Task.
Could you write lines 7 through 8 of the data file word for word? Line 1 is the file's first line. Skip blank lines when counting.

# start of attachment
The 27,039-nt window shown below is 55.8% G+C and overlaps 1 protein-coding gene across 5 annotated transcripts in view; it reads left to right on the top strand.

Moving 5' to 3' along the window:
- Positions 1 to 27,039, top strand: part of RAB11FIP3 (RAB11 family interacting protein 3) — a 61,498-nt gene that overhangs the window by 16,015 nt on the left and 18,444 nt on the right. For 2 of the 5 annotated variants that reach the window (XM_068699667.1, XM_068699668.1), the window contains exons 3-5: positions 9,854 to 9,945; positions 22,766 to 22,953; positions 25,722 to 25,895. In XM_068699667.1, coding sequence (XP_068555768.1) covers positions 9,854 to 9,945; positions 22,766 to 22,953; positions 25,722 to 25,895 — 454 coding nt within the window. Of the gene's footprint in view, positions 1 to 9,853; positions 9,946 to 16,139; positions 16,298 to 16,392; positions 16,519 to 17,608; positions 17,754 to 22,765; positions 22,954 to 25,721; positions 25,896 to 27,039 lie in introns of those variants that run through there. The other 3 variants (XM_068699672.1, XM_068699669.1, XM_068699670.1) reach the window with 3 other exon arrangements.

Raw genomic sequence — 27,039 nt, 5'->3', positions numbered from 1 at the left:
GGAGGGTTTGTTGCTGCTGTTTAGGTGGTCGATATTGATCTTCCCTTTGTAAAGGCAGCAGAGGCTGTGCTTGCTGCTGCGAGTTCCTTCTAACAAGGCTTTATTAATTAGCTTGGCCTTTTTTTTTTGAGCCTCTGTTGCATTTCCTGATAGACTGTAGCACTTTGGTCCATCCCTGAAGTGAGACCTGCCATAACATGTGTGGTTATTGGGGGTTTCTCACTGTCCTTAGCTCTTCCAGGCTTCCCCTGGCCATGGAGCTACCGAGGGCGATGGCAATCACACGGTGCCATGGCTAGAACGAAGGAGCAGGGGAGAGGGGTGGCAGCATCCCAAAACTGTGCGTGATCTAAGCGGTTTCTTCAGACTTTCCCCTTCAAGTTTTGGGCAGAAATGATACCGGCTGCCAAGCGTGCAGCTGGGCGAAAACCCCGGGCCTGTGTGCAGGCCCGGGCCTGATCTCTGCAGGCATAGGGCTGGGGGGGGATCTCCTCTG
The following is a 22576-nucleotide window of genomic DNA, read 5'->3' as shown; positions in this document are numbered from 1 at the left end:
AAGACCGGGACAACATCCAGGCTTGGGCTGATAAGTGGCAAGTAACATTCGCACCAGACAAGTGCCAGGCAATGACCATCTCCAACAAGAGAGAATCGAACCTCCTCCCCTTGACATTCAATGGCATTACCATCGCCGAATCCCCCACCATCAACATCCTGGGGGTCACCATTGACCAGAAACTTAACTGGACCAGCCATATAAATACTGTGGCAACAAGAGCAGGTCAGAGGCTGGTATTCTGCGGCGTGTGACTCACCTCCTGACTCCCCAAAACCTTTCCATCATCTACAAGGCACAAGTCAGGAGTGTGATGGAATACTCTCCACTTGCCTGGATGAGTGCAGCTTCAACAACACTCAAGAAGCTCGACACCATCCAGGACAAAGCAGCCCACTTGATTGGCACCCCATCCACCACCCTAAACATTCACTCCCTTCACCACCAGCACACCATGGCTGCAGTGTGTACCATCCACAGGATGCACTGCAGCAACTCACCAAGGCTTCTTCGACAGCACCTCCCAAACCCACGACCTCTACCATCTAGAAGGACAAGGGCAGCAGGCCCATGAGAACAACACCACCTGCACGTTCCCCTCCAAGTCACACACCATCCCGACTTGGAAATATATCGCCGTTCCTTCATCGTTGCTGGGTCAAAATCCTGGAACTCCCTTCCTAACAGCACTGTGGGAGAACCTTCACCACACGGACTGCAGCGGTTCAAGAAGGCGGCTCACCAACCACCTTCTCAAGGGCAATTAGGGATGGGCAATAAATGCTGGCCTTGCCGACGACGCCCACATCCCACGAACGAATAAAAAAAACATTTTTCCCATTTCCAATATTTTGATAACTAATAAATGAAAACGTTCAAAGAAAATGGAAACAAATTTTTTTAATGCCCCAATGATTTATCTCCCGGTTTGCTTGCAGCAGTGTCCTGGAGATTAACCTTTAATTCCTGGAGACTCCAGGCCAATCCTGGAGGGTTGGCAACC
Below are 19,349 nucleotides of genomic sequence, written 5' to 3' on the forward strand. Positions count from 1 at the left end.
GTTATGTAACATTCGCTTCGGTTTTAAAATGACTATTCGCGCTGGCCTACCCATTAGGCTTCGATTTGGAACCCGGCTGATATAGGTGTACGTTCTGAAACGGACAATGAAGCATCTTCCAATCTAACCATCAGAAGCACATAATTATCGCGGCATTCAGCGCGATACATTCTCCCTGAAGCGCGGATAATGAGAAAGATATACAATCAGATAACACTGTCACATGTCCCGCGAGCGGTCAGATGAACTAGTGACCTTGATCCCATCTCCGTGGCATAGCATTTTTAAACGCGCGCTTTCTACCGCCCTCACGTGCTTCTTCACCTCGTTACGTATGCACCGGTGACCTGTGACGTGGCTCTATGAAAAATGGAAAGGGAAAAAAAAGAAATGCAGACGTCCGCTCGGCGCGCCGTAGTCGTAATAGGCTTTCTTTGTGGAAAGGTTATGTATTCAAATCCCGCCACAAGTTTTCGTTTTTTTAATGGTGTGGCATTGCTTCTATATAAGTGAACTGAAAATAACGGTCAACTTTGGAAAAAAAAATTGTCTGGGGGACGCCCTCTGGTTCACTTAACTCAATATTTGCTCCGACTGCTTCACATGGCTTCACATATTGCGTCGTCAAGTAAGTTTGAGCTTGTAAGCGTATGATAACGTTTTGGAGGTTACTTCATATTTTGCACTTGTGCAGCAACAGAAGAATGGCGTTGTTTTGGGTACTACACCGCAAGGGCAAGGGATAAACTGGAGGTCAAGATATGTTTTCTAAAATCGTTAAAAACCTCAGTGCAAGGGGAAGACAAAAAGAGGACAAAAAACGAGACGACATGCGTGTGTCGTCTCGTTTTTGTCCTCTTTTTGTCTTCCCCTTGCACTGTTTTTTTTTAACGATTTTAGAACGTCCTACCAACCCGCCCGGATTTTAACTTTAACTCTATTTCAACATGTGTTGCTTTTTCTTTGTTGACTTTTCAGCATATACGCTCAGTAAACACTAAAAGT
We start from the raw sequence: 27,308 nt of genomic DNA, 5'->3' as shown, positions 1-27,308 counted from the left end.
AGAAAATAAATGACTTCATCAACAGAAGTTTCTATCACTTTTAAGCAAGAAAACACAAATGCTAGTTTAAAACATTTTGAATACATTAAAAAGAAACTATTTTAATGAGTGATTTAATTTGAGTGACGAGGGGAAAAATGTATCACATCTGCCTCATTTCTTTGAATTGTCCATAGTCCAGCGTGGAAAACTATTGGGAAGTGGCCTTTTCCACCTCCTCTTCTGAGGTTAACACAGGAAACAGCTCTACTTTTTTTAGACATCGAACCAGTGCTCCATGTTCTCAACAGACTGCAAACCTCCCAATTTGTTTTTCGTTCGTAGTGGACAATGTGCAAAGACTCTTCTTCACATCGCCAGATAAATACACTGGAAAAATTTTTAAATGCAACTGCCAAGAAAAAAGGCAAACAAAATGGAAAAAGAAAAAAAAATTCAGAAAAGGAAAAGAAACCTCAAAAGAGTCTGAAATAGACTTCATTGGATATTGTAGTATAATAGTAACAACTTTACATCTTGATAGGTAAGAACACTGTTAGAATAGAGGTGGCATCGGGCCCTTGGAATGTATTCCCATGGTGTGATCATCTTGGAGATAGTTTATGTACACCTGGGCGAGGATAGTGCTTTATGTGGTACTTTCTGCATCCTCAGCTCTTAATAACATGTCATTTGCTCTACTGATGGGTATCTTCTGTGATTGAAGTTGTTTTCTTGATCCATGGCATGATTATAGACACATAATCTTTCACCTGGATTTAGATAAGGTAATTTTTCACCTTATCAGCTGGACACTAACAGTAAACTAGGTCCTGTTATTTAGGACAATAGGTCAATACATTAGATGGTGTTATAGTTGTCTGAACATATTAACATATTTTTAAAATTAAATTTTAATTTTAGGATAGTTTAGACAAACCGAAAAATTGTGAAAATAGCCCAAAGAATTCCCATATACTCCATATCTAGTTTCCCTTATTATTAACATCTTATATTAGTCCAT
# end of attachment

AAGACCGGGACAACATCCAGGCTTGGGCTGATAAGTGGCAAGTAACATTCGCACCAGACAAGTGCCAGGCAATGACCATCTCCAACAAGAGAGAATCGAACCTCCTCCCCTTGACATTCAATGGCATTACCATCGCCGAATCCCCCACCATCAACATCCTGGGGGTCACCATTGACCAGAAACTTAACTGGACCAGCCATATAAATACTGTGGCAACAAGAGCAGGTCAGAGGCTGGTATTCTGCGGCGTGTGACTCACCTCCTGACTCCCCAAAACCTTTCCATCATCTACAAGGCACAAGTCAGGAGTGTGATGGAATACTCTCCACTTGCCTGGATGAGTGCAGCTTCAACAACACTCAAGAAGCTCGACACCATCCAGGACAAAGCAGCCCACTTGATTGGCACCCCATCCACCACCCTAAACATTCACTCCCTTCACCACCAGCACACCATGGCTGCAGTGTGTACCATCCACAGGATGCACTGCAGCAACTCACCAAGGCTTCTTCGACAGCACCTCCCAAACCCACGACCTCTACCATCTAGAAGGACAAGGGCAGCAGGCCCATGAGAACAACACCACCTGCACGTTCCCCTCCAAGTCACACACCATCCCGACTTGGAAATATATCGCCGTTCCTTCATCGTTGCTGGGTCAAAATCCTGGAACTCCCTTCCTAACAGCACTGTGGGAGAACCTTCACCACACGGACTGCAGCGGTTCAAGAAGGCGGCTCACCAACCACCTTCTCAAGGGCAATTAGGGATGGGCAATAAATGCTGGCCTTGCCGACGACGCCCACATCCCACGAACGAATAAAAAAAACATTTTTCCCATTTCCAATATTTTGATAACTAATAAATGAAAACGTTCAAAGAAAATGGAAACAAATTTTTTTAATGCCCCAATGATTTATCTCCCGGTTTGCTTGCAGCAGTGTCCTGGAGATTAACCTTTAATTCCTGGAGACTCCAGGCCAATCCTGGAGGGTTGGCAACC
Below are 19,349 nucleotides of genomic sequence, written 5' to 3' on the forward strand. Positions count from 1 at the left end.